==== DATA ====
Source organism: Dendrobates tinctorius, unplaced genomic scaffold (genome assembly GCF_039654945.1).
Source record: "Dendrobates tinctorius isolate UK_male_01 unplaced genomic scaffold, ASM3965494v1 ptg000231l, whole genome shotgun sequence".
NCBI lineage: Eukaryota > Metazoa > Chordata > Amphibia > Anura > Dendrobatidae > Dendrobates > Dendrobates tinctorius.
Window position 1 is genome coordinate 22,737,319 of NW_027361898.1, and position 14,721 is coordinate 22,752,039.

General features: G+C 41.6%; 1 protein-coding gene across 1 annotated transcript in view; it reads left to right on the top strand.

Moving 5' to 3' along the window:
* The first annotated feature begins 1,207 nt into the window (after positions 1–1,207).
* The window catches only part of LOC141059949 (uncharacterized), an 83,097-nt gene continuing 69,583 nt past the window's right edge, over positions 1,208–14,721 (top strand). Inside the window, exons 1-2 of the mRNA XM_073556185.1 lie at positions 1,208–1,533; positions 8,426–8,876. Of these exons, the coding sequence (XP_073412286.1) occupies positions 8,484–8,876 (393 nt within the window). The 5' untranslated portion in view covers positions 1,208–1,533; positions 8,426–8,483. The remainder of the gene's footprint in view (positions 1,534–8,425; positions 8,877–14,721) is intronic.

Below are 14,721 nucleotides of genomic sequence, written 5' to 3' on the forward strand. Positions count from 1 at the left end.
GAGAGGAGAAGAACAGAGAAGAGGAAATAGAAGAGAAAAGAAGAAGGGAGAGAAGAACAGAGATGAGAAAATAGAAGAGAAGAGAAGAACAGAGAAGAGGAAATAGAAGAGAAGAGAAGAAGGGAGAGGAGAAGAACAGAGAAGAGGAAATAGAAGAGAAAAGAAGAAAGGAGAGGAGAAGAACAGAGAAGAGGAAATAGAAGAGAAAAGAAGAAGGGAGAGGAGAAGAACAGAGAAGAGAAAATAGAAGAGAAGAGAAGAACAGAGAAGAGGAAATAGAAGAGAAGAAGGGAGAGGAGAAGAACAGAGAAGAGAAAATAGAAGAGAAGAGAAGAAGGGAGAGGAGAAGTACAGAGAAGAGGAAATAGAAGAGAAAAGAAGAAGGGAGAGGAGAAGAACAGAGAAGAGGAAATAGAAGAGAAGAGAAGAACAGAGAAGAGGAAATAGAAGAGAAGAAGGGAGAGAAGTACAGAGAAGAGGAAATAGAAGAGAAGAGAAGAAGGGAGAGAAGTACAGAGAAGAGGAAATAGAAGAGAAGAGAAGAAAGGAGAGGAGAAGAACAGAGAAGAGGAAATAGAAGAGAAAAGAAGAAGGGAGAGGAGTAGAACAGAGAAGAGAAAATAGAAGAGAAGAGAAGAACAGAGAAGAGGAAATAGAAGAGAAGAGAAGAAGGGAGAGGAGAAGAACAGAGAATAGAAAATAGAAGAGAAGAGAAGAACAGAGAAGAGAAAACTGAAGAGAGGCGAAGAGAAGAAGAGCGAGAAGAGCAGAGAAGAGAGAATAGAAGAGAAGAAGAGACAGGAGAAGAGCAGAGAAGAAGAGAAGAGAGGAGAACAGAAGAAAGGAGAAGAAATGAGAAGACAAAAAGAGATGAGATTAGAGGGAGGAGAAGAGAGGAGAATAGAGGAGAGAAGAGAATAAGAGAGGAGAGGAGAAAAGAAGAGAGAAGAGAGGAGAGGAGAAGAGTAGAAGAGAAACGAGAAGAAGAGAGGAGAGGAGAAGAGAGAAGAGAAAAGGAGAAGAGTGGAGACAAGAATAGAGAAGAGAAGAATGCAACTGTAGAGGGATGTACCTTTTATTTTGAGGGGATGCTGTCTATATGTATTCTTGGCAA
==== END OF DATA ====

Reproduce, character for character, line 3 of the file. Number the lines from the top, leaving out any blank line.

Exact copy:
NCBI lineage: Eukaryota > Metazoa > Chordata > Amphibia > Anura > Dendrobatidae > Dendrobates > Dendrobates tinctorius.